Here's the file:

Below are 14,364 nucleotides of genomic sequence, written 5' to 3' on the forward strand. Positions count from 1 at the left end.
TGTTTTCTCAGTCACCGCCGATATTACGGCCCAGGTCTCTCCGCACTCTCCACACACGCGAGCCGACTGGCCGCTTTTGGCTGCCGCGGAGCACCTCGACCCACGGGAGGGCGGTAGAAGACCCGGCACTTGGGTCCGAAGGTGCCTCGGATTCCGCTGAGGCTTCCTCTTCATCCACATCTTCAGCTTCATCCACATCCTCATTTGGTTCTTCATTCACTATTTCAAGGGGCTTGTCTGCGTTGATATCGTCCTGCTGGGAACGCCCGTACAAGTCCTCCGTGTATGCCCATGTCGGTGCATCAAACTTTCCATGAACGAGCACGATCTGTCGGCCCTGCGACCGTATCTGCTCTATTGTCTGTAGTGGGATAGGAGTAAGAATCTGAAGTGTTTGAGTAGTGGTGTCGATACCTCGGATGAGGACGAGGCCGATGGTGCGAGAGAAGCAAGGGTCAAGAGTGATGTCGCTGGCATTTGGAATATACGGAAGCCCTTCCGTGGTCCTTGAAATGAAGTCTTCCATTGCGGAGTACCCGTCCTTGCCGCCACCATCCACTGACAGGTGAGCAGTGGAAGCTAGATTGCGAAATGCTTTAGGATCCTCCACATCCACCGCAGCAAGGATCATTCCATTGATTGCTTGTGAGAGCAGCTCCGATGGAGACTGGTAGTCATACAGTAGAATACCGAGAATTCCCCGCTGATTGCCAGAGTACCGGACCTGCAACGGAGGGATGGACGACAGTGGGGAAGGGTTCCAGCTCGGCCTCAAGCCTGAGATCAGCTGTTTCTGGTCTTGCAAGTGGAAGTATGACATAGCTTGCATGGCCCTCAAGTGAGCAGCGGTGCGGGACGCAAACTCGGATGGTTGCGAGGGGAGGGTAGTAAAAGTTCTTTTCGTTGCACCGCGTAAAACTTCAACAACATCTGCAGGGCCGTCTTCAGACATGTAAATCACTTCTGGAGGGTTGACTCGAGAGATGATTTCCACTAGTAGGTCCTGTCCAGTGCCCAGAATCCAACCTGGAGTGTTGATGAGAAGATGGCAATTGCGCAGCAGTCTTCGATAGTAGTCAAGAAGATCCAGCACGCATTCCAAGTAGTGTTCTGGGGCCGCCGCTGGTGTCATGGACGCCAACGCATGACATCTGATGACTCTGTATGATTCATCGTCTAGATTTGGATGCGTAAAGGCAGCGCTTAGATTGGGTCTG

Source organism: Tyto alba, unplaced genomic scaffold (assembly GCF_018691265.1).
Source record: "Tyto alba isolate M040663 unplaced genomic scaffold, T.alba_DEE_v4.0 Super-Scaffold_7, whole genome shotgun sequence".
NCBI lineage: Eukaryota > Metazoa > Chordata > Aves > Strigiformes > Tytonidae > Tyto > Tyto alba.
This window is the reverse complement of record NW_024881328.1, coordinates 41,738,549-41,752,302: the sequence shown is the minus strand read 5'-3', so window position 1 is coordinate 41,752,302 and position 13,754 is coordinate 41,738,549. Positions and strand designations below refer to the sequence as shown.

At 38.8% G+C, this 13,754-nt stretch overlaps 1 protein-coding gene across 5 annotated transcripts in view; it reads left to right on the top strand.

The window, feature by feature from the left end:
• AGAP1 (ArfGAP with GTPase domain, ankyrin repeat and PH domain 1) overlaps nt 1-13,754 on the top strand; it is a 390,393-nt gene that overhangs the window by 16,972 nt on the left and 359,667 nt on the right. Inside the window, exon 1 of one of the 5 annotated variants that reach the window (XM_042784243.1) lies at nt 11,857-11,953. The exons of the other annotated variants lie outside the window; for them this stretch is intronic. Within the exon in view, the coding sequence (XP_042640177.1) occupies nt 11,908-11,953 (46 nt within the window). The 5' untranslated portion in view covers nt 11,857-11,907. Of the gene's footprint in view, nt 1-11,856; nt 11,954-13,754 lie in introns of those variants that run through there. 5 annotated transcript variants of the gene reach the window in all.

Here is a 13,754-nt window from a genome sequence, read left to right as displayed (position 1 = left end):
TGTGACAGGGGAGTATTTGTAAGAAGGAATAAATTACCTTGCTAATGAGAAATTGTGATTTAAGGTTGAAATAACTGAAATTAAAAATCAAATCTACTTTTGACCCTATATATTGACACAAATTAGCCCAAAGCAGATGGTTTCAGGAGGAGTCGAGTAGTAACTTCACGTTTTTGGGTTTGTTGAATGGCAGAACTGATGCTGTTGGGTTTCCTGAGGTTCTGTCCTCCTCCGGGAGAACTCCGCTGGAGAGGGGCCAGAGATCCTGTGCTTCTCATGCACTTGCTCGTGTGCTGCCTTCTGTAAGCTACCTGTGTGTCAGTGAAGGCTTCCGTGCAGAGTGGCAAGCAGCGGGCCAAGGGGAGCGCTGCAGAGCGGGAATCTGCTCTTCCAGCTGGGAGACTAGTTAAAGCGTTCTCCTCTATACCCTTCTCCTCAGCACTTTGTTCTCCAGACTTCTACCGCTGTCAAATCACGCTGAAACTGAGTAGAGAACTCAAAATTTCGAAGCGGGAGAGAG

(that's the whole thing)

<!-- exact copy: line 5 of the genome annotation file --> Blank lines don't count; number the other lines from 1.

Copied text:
NCBI lineage: Eukaryota > Metazoa > Chordata > Aves > Strigiformes > Tytonidae > Tyto > Tyto alba.